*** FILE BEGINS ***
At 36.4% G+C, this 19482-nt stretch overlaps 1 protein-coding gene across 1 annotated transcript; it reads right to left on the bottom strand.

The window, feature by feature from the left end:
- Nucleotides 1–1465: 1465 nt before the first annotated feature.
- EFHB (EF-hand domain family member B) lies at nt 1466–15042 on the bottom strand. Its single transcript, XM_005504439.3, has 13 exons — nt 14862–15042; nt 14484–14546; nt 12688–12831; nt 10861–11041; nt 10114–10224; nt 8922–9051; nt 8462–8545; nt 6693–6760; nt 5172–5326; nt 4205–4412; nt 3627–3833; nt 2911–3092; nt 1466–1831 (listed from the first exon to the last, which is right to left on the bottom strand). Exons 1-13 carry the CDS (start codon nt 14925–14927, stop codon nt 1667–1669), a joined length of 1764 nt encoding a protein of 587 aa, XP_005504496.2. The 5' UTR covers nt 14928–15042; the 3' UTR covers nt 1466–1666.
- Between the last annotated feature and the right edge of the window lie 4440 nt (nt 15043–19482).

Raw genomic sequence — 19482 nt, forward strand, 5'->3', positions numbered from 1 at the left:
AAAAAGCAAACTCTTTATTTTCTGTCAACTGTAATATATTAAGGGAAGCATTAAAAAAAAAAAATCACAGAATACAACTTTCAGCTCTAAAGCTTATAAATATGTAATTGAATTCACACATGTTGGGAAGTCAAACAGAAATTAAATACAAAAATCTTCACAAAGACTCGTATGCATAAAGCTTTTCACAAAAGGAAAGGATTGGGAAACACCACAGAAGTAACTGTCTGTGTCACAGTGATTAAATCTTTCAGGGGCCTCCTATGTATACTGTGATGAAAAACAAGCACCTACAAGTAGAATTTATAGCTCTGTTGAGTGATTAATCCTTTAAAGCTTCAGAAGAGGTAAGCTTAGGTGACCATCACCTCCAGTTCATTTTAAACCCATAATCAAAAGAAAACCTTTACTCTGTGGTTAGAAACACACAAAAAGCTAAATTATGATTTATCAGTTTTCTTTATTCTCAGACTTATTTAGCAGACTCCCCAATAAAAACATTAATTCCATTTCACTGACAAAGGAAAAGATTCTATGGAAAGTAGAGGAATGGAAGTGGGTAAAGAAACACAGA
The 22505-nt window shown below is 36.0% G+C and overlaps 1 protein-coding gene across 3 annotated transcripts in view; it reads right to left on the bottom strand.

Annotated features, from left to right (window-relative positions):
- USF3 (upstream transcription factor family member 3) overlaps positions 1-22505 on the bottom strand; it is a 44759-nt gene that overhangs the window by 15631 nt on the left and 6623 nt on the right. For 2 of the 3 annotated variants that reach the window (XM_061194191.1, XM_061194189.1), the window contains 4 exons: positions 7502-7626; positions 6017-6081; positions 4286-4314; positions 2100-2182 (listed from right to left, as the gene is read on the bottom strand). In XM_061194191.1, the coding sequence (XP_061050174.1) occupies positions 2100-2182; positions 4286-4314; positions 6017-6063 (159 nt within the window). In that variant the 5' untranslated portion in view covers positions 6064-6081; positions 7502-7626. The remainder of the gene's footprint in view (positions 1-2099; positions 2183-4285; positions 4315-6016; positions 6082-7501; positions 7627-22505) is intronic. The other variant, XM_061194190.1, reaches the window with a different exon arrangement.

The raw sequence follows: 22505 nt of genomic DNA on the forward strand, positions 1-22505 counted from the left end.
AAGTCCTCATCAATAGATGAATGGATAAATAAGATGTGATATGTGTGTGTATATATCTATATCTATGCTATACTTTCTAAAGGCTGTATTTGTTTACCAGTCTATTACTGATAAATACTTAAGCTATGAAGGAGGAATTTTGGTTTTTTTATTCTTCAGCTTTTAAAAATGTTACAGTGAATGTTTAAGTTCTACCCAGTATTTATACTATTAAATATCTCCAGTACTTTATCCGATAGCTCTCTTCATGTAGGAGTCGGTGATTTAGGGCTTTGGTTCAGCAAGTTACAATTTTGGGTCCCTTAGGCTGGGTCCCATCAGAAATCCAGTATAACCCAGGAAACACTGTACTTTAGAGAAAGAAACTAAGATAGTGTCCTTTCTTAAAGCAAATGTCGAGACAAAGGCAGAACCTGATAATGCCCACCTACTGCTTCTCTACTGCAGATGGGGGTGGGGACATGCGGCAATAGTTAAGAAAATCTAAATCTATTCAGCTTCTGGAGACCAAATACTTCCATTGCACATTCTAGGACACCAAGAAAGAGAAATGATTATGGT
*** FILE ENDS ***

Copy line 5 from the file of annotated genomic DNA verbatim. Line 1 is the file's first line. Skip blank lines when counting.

- Between the last annotated feature and the right edge of the window lie 4440 nt (nt 15043–19482).